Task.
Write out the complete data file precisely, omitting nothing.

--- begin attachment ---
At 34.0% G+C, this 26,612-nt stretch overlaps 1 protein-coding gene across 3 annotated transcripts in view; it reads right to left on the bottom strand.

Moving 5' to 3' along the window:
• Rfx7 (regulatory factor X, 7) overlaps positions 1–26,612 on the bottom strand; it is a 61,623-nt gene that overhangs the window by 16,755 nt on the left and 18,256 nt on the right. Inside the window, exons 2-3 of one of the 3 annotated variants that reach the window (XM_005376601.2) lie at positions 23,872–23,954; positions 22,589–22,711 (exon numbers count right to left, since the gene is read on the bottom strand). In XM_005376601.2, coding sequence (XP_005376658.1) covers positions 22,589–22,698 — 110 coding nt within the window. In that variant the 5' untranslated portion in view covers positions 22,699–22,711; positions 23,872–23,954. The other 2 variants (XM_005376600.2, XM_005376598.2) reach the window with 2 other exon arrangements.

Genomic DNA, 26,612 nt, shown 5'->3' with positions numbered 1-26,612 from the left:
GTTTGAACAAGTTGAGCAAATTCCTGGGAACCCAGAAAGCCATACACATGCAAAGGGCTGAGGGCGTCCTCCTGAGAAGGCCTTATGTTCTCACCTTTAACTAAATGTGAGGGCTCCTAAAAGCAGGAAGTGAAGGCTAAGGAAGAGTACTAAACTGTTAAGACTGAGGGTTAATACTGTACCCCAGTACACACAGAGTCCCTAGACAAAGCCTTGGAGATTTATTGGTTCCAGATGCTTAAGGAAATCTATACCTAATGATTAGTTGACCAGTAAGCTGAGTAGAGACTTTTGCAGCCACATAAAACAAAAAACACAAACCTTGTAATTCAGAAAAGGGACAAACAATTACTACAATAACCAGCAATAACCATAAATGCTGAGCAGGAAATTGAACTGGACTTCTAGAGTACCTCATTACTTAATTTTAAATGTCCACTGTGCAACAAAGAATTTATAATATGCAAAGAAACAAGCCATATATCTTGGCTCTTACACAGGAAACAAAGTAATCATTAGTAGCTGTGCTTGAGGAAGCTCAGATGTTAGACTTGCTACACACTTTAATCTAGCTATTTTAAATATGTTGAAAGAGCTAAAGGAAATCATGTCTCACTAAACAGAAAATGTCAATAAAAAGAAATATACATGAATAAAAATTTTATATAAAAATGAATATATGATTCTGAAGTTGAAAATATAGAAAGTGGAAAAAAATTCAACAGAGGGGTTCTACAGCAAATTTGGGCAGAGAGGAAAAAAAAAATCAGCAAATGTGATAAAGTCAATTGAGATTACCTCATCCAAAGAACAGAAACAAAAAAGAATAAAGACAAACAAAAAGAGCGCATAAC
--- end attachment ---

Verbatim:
At 34.0% G+C, this 26,612-nt stretch overlaps 1 protein-coding gene across 3 annotated transcripts in view; it reads right to left on the bottom strand.

Moving 5' to 3' along the window:
• Rfx7 (regulatory factor X, 7) overlaps positions 1–26,612 on the bottom strand; it is a 61,623-nt gene that overhangs the window by 16,755 nt on the left and 18,256 nt on the right. Inside the window, exons 2-3 of one of the 3 annotated variants that reach the window (XM_005376601.2) lie at positions 23,872–23,954; positions 22,589–22,711 (exon numbers count right to left, since the gene is read on the bottom strand). In XM_005376601.2, coding sequence (XP_005376658.1) covers positions 22,589–22,698 — 110 coding nt within the window. In that variant the 5' untranslated portion in view covers positions 22,699–22,711; positions 23,872–23,954. The other 2 variants (XM_005376600.2, XM_005376598.2) reach the window with 2 other exon arrangements.

Genomic DNA, 26,612 nt, shown 5'->3' with positions numbered 1-26,612 from the left:
GTTTGAACAAGTTGAGCAAATTCCTGGGAACCCAGAAAGCCATACACATGCAAAGGGCTGAGGGCGTCCTCCTGAGAAGGCCTTATGTTCTCACCTTTAACTAAATGTGAGGGCTCCTAAAAGCAGGAAGTGAAGGCTAAGGAAGAGTACTAAACTGTTAAGACTGAGGGTTAATACTGTACCCCAGTACACACAGAGTCCCTAGACAAAGCCTTGGAGATTTATTGGTTCCAGATGCTTAAGGAAATCTATACCTAATGATTAGTTGACCAGTAAGCTGAGTAGAGACTTTTGCAGCCACATAAAACAAAAAACACAAACCTTGTAATTCAGAAAAGGGACAAACAATTACTACAATAACCAGCAATAACCATAAATGCTGAGCAGGAAATTGAACTGGACTTCTAGAGTACCTCATTACTTAATTTTAAATGTCCACTGTGCAACAAAGAATTTATAATATGCAAAGAAACAAGCCATATATCTTGGCTCTTACACAGGAAACAAAGTAATCATTAGTAGCTGTGCTTGAGGAAGCTCAGATGTTAGACTTGCTACACACTTTAATCTAGCTATTTTAAATATGTTGAAAGAGCTAAAGGAAATCATGTCTCACTAAACAGAAAATGTCAATAAAAAGAAATATACATGAATAAAAATTTTATATAAAAATGAATATATGATTCTGAAGTTGAAAATATAGAAAGTGGAAAAAAATTCAACAGAGGGGTTCTACAGCAAATTTGGGCAGAGAGGAAAAAAAAAATCAGCAAATGTGATAAAGTCAATTGAGATTACCTCATCCAAAGAACAGAAACAAAAAAGAATAAAGACAAACAAAAAGAGCGCATAAC